Last year I ended up receiving a beat up Marlin/Glenfield Model 60 semi-automatic 22LR for a job. During some down time last year I became a little desperate for a project so I decided to use up a few cans of spray paint I had left over from my Nerf Maverick paintjob and decided to make my marlin as “tacticool” as I could on my limited budget. My Model 60 went from a standard issue plinker to a “tactical bubba can snypa special” and was reliquished to the back of my closet where it spent most the past few months.
Then Clinotus of 230Grain.com mentioned that April would be “Tactipril” and I decided to break out the ‘ol Model 60 and submit it as fluff for the competition. I couldn’t just leave well enough alone and decided to get in touch with my friend James about using his metal lathe. After some idle catching up he agreed to teach me how to use his lathe and to help me with my quest for the “tacticool.” Unfortunately for me, the Model 60 isn’t as easy to butcher as it’s counterpart the Ruger 10/22 which is the firearms ricer’s dream rifle. Instead of having a barrel held in with an easy to remove screw the Model 60 has a pinned and pressed barrel which is a pain to remove, but who in their right mind takes the barrel off of a Model 60? They’re amazingly good rifles out of the box.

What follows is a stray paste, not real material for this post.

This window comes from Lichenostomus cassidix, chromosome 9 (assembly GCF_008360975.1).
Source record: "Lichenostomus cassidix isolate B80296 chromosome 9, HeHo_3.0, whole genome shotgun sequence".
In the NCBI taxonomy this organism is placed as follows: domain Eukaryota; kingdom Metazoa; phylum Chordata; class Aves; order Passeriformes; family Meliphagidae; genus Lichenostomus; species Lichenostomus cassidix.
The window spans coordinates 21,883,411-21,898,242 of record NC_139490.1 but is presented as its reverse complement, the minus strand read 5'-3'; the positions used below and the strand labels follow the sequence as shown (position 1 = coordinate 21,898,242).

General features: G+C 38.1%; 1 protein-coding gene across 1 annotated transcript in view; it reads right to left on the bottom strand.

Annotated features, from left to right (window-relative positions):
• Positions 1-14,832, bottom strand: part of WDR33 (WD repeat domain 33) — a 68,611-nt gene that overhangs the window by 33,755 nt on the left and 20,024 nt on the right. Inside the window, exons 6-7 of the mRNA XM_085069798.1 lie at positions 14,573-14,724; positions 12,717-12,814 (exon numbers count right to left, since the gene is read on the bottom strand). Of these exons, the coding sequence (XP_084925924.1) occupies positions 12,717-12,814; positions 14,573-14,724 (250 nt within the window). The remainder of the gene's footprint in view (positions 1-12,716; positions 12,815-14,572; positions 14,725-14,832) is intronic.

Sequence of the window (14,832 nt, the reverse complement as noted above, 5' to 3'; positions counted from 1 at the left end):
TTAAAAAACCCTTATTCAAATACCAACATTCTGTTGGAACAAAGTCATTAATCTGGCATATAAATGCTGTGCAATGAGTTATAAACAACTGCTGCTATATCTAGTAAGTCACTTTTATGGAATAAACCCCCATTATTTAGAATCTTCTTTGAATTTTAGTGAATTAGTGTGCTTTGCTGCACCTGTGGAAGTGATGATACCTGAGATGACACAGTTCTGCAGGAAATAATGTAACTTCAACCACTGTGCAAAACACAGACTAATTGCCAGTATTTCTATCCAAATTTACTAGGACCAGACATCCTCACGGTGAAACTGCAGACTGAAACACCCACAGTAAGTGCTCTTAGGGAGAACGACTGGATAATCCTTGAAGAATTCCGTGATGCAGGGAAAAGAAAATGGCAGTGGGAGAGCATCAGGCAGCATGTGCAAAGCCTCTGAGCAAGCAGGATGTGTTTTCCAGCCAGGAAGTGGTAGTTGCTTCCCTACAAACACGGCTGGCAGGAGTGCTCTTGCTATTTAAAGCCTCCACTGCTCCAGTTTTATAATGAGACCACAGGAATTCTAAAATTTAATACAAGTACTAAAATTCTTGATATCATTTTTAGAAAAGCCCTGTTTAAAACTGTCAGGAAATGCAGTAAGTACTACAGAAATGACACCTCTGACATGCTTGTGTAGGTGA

Unable to find much information on removing the barrel from this line of rifle I decided to make a nice and informative post on how to potentially ruin a $100 rifle. My results were positive but I can understand how this process could permanently ruin your firearm and that is why I am posting this article for entertainment purposes only.